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Desoldering Track and Wires

Duncan asks readers:

“Does anyone know the best way to desolder track? I want to separate several lengths of tracks, but on the first one I tried the rail heated and it came loose from a tie. Please advise. Thanks”

You are welcome to contribute your thoughts by using the COMMENTS link below.

13 Responses to Desoldering Track and Wires

  • Mike W says:

    try to heat the solder, not the rail. It has a lower melting point. Also, if you have any alligator clips, put them on the rail around the wire as a make-shift heat sink. It may, or may not, help.

    • Joe Graffi says:

      Exactly! Also, I use a 15 watt soldering iron. I let it warm up for at least 10 minutes. 15 wats id plenty of heat to melt solder.

  • The N-Scale Nerd says:

    Also, dab some flux onto the join to assist the melting of the solder.
    A “No clean flux pen” is excellent for this.

  • Ted says:

    A heat sink is the answer, use something large like vice-grips between the joiner and tie.. If you can heat the bottom of the joiner that’s best.

  • Craig W Ingham says:

    Both Mike W and N-Scale Nerd make good suggestions and the “solder sucker” is wise if you have one. My first question is what soldering device are you using? A Gun is a NO-NO for this – to much wattage. Try a low power – maybe 40 watt – pen style. Apply the suggested heat sink to the rail and use a dab of liquid flux – not acid type – and touch the joint at the wire as suggested. Should come off almost immediately.

    I suspect the ties are plastic and they are susceptible to heat applications. An alternate suggestion, assuming neatness is not an issue, is the cut the wire at the solder joint and hide what remains with scenery and maybe some grimy balck paint. Who is going to look at that close.

  • Henry van Wyk says:

    A few tips regarding desoldering track and feeders. Make sure you have a large (high wattage) soldering iron so that heat is transferred quickly to the solder. Secondly, to help act as a heat shunt wet toilet paper or paper towels can be placed on either side of solder joint. This will absorb the excess heat.

  • Tom says:

    The way I do it is to cut the track using a Dremel with a cutting disk. You can cut the through the old joiner or cut at another place if that is more suitable. If you cut at a joiner then after you have cut it is easy to desolder each half of the rail joiner. It is also possible to use a pair of side cutters or even a file to cut away each half of the rail joiner. Note if you do melt a rail tie simply remove the melted tie and replace it with a tie from an old bit of track by simply sliding it on. A little filing ofany sharp edges on the track will help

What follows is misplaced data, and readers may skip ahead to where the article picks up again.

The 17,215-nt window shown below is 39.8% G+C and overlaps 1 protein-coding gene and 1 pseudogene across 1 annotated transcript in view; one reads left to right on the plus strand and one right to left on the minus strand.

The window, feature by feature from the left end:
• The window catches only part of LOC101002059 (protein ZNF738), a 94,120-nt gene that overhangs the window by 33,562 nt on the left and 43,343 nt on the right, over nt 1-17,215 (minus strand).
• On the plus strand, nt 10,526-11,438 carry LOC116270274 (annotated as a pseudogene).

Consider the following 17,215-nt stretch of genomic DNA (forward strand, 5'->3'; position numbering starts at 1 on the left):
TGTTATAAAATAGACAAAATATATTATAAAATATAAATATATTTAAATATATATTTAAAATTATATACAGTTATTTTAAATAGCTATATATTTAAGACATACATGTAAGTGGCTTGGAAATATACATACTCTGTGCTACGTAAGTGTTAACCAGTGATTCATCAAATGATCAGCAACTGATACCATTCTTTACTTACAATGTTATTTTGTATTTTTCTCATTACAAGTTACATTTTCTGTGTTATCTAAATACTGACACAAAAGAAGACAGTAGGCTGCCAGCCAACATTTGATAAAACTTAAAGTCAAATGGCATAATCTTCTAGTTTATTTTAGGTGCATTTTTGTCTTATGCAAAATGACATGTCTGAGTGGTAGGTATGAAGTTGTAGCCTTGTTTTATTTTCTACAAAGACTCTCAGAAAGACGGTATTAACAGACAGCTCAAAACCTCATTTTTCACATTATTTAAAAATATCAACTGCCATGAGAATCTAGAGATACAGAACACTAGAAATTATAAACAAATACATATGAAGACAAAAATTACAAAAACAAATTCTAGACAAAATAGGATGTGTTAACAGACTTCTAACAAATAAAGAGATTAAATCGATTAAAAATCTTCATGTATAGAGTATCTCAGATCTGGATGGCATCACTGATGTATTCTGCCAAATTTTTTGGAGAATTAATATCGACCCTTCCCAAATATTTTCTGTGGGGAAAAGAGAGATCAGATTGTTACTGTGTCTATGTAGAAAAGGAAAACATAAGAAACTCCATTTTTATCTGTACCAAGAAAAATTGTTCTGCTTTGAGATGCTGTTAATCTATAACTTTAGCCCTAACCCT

• Frank B says:

    I’m with Craig on this – at least 30 to 40 Watt soldering iron, for the shortest time possible, so that the joint is heated quickly, so that the heat does not have time to reach the plastic ties. A solder sucker is also good. And let the rail cool down between applications of the iron to protect the ties.


    Use a 40 Watt soldering gun, add fresh solder to the old stuff. Then I use a solder sucker or solder braid to suck up the solder.

  • Barrie Colman says:

    I would use large croc clips as heatsinks, as close as possible to the joint, adding a freezer spray on the sleepers. On applying the heat I would use some de-wicking tubular mesh to suck the hot solder up. Normally available at electronic component outlets.

  • Bill R Bosserman says:

    I have the best luck for me, is to just cut the track just above the soldered area. I only loose about an inch of track . You get to start with clean track otherwise I would have to a lot of time cleaning the rest of the solder off just to get the rail joiners on.

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